PSWE-01 - Discover the new experience of community pharmacy through the metaverse

Great Hall 1
Organised by FIP Technology Advisory Group in collaboration with FIP's Health and Medicines Information Section


Dr Lars-Åke Söderlund, Advisor FIP Congress Programme Development Group, Sweden and and Dr Boyan Todorov, ExCo member FIP Health and Medicines Information Section, Switzerland


The metaverse is a hot topic and much has been written and spoken about its potential to revolutionize gaming, entertainment, socializing, work and commerce. Not so much has been said, however, about how it could affect healthcare – but this is another field where its impact could be transformational. The metaverse is the next version of the internet, one that will take advantage of artificial intelligence (AI), augmented reality (AR), virtual reality (VR), and ever-increasing connectivity (for example, 5G networks) to create online environments that are more immersive, experiential and interactive than what we have today.

The metaverse involves the convergence of three major technological trends, which all have the potential to impact healthcare individually. But together they could create entirely new channels for delivering care that has the potential to lower costs and vastly improve patient outcomes. These are tele-presence (allowing people to be together virtually, even while apart physically), digital twinning, and blockchain (and its ability to allow us to create a distributed internet). Hospitals will soon offer their services in the metaverse and pharmacies will closely follow. There are many questions about the so-called meta pharmacies and when they will become available for customers. It is expected that one billion people will use VR headsets by 2030.

The world’s first metaverse pharmacy was established in Sweden in March 2022 and other metaverse pharmacies are being established in other countries. The metaverse includes several layers including infrastructures like 5G and Wi-Fi, and cloud human interfaces like smart glasses and wearables. These also integrate decentralized tools such as blockchain, spatial computing including geospatial mapping, 3D, virtual reality, and various other experiences which include games, social, shopping and e-sports. For example, patients can access the metaverse using virtual reality (VR) equipment like headsets, gloves and vests, along with augmented reality (AR) such as smartwatches and artificial intelligence (AI). Patients can pay for the services using digital currency or their credit cards. Another perspective is that the number of elderly people aged 65 or over worldwide is projected to double to more than 1.5 billion people in 2050. Chronic conditions are increasing and patients are often suffering from more than one ailment. With chronic diseases on the rise, demand for healthcare and innovative solutions is growing globally.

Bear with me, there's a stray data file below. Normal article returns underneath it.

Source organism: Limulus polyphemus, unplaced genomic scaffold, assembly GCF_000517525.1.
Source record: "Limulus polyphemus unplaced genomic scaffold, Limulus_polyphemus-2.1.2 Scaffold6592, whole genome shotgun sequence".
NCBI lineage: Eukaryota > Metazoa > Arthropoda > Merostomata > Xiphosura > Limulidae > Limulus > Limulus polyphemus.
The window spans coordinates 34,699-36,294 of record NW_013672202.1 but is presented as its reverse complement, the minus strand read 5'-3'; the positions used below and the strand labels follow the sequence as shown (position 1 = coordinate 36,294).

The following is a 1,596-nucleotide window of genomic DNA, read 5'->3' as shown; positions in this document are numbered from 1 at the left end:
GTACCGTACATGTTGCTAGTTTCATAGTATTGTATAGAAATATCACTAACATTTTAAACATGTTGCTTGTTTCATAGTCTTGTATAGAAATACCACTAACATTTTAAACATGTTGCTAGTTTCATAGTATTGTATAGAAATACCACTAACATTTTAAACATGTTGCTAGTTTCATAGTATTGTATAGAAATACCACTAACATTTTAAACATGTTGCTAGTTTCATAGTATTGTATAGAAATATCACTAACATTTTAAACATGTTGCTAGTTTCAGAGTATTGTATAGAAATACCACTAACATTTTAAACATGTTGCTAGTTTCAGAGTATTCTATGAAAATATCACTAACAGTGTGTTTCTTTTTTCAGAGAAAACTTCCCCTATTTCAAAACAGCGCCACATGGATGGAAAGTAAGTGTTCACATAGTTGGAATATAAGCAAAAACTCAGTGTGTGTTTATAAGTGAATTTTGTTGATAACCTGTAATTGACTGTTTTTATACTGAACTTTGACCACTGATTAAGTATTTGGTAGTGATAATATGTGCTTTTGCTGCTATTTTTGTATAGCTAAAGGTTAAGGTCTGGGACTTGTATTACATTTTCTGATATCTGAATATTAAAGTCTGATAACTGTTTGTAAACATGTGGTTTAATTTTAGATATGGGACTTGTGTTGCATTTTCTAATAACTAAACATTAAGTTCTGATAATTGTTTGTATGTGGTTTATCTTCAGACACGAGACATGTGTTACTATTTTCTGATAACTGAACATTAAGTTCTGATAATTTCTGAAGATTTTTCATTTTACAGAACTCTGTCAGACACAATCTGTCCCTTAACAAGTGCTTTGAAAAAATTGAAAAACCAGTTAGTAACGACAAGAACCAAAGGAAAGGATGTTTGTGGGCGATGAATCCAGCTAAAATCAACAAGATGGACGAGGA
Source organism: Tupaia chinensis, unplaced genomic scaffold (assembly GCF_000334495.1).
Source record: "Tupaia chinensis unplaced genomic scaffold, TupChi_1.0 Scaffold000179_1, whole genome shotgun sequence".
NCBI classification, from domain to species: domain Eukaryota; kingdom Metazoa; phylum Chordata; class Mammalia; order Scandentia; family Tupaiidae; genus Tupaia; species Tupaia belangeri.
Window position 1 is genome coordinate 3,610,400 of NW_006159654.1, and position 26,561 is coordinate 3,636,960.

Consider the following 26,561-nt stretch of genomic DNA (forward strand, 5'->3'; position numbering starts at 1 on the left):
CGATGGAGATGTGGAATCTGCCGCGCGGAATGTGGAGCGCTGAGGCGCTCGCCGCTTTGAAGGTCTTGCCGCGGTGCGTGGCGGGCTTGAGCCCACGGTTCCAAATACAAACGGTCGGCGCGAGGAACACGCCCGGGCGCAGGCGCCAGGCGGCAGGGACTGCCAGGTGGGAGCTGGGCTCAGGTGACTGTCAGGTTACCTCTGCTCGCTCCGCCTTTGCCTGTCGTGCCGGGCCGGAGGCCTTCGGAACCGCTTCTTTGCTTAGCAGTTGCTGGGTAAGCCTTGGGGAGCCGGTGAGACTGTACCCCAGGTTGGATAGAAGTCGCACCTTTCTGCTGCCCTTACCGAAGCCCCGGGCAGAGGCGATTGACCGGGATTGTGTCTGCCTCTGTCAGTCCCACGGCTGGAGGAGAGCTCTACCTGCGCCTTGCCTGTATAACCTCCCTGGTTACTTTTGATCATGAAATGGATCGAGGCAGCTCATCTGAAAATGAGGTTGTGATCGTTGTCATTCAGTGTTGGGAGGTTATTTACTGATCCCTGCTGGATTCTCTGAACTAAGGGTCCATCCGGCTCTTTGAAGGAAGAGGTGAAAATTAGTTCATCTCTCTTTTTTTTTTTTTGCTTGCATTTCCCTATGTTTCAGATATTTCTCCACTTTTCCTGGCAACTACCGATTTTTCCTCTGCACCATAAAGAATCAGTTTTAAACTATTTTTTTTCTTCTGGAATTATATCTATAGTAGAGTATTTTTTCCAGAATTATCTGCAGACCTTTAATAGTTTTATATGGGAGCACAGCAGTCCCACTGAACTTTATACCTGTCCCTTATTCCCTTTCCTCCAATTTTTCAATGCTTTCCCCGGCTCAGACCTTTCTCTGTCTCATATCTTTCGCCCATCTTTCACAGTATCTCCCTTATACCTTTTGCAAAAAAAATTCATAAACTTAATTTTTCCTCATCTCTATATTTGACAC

11:00 – 11:10 Session introduction by the chairs
11:10 – 11:40 Revolutionizing community pharmacy: navigating the metaverse experience
Mr Philippe Gerwill, Switzerland
11:40 – 12:25

Panel discussion with chairs, speakers and:

  • Prof. Betty Chaar, University of Sydney, Australia
  • Mr Daragh Connolly, ExCo Member Community Pharmacy Section, Ireland
12:25 – 12:30 Closing

Learning objectives

  • To explain the metaverse
  • To describe how pharmacy can adapt to the metaverse with a service portfolio
  • To identify challenges and opportunities when providing pharmacy services via the metaverse

Take home messages

In the metaverse, humans are fully immersed in a virtual world, interacting with one another through an avatar. Patients will arrive at the metaverse pharmacy as avatars, consult with a meta-pharmacist, and receive a virtual prescription. The actual medicine will later be delivered by drone or printed at home. One of the biggest challenges is to ensure patients’ privacy and data in the metaverse. Is pharmacy prepared to deliver its services in this way? Are we ready for the future?